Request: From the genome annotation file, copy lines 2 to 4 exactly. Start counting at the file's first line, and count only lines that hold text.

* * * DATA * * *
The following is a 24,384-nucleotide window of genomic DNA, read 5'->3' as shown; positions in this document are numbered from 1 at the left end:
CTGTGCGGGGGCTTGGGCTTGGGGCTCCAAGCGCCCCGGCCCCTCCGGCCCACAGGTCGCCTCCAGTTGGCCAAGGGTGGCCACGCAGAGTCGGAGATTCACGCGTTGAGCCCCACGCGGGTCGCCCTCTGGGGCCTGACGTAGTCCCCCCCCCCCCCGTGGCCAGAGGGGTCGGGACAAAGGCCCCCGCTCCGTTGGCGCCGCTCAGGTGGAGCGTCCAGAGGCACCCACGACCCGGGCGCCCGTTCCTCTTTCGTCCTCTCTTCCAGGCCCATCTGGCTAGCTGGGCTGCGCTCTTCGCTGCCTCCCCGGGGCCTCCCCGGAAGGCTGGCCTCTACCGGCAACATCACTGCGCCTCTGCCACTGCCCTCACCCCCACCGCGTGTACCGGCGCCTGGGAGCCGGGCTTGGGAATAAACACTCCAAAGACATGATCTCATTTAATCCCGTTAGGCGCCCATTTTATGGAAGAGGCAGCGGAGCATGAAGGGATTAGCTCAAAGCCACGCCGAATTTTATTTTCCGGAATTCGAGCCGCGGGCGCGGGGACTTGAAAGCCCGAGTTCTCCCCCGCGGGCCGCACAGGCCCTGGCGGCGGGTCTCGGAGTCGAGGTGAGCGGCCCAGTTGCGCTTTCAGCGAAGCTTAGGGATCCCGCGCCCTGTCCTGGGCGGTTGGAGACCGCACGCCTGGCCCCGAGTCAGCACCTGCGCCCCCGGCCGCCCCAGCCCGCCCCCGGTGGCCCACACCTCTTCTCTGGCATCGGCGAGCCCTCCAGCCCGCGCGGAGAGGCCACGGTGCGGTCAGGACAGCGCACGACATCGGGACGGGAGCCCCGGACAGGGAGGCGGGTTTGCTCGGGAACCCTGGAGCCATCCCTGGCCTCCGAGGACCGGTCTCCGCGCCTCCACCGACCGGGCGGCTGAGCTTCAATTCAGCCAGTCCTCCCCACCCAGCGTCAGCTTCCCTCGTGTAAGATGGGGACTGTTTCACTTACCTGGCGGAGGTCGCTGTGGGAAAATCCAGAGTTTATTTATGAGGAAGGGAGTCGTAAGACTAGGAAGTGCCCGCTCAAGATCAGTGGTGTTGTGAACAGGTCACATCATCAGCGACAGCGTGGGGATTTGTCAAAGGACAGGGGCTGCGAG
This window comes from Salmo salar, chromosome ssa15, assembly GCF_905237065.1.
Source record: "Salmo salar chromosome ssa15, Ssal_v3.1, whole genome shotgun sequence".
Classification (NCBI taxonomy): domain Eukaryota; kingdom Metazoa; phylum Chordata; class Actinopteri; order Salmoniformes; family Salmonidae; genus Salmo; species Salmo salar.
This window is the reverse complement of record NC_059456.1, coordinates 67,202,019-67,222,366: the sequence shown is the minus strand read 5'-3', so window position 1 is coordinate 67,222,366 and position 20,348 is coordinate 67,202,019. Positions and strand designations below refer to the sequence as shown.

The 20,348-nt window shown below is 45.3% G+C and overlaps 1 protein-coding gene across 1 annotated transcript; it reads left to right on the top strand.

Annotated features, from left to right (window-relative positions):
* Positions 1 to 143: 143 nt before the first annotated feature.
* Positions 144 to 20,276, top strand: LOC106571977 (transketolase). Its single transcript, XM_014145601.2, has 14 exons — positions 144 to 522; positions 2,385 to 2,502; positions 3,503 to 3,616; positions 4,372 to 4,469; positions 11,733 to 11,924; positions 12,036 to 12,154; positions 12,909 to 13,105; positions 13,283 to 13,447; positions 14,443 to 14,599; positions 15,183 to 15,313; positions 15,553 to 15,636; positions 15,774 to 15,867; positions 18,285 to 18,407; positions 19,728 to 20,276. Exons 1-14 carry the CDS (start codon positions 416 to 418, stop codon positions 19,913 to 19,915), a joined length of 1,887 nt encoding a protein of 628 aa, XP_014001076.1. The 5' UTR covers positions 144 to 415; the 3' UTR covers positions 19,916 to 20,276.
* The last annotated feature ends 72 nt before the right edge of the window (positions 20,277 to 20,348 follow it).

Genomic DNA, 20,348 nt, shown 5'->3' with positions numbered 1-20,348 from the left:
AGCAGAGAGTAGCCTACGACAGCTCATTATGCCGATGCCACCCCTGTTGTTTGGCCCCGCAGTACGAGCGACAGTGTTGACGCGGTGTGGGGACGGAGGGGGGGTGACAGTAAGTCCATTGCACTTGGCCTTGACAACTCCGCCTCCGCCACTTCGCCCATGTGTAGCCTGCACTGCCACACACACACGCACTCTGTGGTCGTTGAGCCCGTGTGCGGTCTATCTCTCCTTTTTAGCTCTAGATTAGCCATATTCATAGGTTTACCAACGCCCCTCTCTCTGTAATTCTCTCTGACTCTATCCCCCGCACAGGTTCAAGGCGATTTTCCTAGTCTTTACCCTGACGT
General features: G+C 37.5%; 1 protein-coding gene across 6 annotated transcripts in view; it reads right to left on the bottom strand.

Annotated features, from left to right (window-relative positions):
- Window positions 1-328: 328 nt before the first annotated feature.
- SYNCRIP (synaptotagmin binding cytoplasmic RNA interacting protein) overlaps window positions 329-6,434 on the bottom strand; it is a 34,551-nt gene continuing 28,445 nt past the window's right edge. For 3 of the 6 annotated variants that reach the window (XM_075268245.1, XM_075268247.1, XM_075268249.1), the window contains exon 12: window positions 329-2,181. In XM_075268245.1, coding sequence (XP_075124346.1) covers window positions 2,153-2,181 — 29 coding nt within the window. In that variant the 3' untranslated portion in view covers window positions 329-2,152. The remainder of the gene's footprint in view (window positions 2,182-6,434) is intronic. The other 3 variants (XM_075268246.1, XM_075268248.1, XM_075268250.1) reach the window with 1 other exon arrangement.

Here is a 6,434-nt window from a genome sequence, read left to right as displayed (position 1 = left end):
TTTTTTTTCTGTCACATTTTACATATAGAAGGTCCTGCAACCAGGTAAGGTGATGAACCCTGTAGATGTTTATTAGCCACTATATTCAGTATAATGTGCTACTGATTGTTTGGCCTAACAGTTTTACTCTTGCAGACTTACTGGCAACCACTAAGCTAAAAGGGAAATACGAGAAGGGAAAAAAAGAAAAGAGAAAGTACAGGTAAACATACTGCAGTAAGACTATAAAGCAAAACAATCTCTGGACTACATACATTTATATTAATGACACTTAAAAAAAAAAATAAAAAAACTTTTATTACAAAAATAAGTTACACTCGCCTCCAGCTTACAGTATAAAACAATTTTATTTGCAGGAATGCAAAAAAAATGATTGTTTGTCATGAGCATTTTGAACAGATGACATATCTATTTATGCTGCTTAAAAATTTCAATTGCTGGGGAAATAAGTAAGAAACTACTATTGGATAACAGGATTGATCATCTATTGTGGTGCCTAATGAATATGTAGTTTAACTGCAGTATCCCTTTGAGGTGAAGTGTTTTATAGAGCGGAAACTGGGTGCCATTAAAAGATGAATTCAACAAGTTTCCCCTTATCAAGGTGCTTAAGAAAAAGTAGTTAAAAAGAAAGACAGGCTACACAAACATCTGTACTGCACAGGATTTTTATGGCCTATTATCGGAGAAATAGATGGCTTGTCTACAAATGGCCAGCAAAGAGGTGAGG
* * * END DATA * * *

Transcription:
CTGTGCGGGGGCTTGGGCTTGGGGCTCCAAGCGCCCCGGCCCCTCCGGCCCACAGGTCGCCTCCAGTTGGCCAAGGGTGGCCACGCAGAGTCGGAGATTCACGCGTTGAGCCCCACGCGGGTCGCCCTCTGGGGCCTGACGTAGTCCCCCCCCCCCCCGTGGCCAGAGGGGTCGGGACAAAGGCCCCCGCTCCGTTGGCGCCGCTCAGGTGGAGCGTCCAGAGGCACCCACGACCCGGGCGCCCGTTCCTCTTTCGTCCTCTCTTCCAGGCCCATCTGGCTAGCTGGGCTGCGCTCTTCGCTGCCTCCCCGGGGCCTCCCCGGAAGGCTGGCCTCTACCGGCAACATCACTGCGCCTCTGCCACTGCCCTCACCCCCACCGCGTGTACCGGCGCCTGGGAGCCGGGCTTGGGAATAAACACTCCAAAGACATGATCTCATTTAATCCCGTTAGGCGCCCATTTTATGGAAGAGGCAGCGGAGCATGAAGGGATTAGCTCAAAGCCACGCCGAATTTTATTTTCCGGAATTCGAGCCGCGGGCGCGGGGACTTGAAAGCCCGAGTTCTCCCCCGCGGGCCGCACAGGCCCTGGCGGCGGGTCTCGGAGTCGAGGTGAGCGGCCCAGTTGCGCTTTCAGCGAAGCTTAGGGATCCCGCGCCCTGTCCTGGGCGGTTGGAGACCGCACGCCTGGCCCCGAGTCAGCACCTGCGCCCCCGGCCGCCCCAGCCCGCCCCCGGTGGCCCACACCTCTTCTCTGGCATCGGCGAGCCCTCCAGCCCGCGCGGAGAGGCCACGGTGCGGTCAGGACAGCGCACGACATCGGGACGGGAGCCCCGGACAGGGAGGCGGGTTTGCTCGGGAACCCTGGAGCCATCCCTGGCCTCCGAGGACCGGTCTCCGCGCCTCCACCGACCGGGCGGCTGAGCTTCAATTCAGCCAGTCCTCCCCACCCAGCGTCAGCTTCCCTCGTGTAAGATGGGGACTGTTTCACTTACCTGGCGGAGGTCGCTGTGGGAAAATCCAGAGTTTATTTATGAGGAAGGGAGTCGTAAGACTAGGAAGTGCCCGCTCAAGATCAGTGGTGTTGTGAACAGGTCACATCATCAGCGACAGCGTGGGGATTTGTCAAAGGACAGGGGCTGCGAG
This window comes from Salmo salar, chromosome ssa15, assembly GCF_905237065.1.
Source record: "Salmo salar chromosome ssa15, Ssal_v3.1, whole genome shotgun sequence".